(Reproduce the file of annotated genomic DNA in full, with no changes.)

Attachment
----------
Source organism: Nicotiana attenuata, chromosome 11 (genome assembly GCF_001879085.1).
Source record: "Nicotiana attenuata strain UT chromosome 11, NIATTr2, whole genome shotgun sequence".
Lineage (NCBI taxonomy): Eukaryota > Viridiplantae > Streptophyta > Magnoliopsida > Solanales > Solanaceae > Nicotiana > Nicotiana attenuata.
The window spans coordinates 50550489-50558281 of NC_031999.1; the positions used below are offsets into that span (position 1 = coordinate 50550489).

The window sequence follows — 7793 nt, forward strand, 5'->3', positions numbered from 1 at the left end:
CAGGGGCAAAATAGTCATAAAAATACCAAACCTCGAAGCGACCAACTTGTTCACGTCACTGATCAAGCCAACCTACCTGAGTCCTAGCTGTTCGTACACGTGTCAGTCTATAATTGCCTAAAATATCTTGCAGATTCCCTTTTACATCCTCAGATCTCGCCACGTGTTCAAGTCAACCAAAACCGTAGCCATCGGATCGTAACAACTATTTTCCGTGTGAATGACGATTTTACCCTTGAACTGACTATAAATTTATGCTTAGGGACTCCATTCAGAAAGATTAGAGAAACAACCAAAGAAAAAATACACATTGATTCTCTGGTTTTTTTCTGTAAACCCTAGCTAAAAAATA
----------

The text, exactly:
Source organism: Nicotiana attenuata, chromosome 11 (genome assembly GCF_001879085.1).
Source record: "Nicotiana attenuata strain UT chromosome 11, NIATTr2, whole genome shotgun sequence".
Lineage (NCBI taxonomy): Eukaryota > Viridiplantae > Streptophyta > Magnoliopsida > Solanales > Solanaceae > Nicotiana > Nicotiana attenuata.
The window spans coordinates 50550489-50558281 of NC_031999.1; the positions used below are offsets into that span (position 1 = coordinate 50550489).

The window sequence follows — 7793 nt, forward strand, 5'->3', positions numbered from 1 at the left end:
CAGGGGCAAAATAGTCATAAAAATACCAAACCTCGAAGCGACCAACTTGTTCACGTCACTGATCAAGCCAACCTACCTGAGTCCTAGCTGTTCGTACACGTGTCAGTCTATAATTGCCTAAAATATCTTGCAGATTCCCTTTTACATCCTCAGATCTCGCCACGTGTTCAAGTCAACCAAAACCGTAGCCATCGGATCGTAACAACTATTTTCCGTGTGAATGACGATTTTACCCTTGAACTGACTATAAATTTATGCTTAGGGACTCCATTCAGAAAGATTAGAGAAACAACCAAAGAAAAAATACACATTGATTCTCTGGTTTTTTTCTGTAAACCCTAGCTAAAAAATA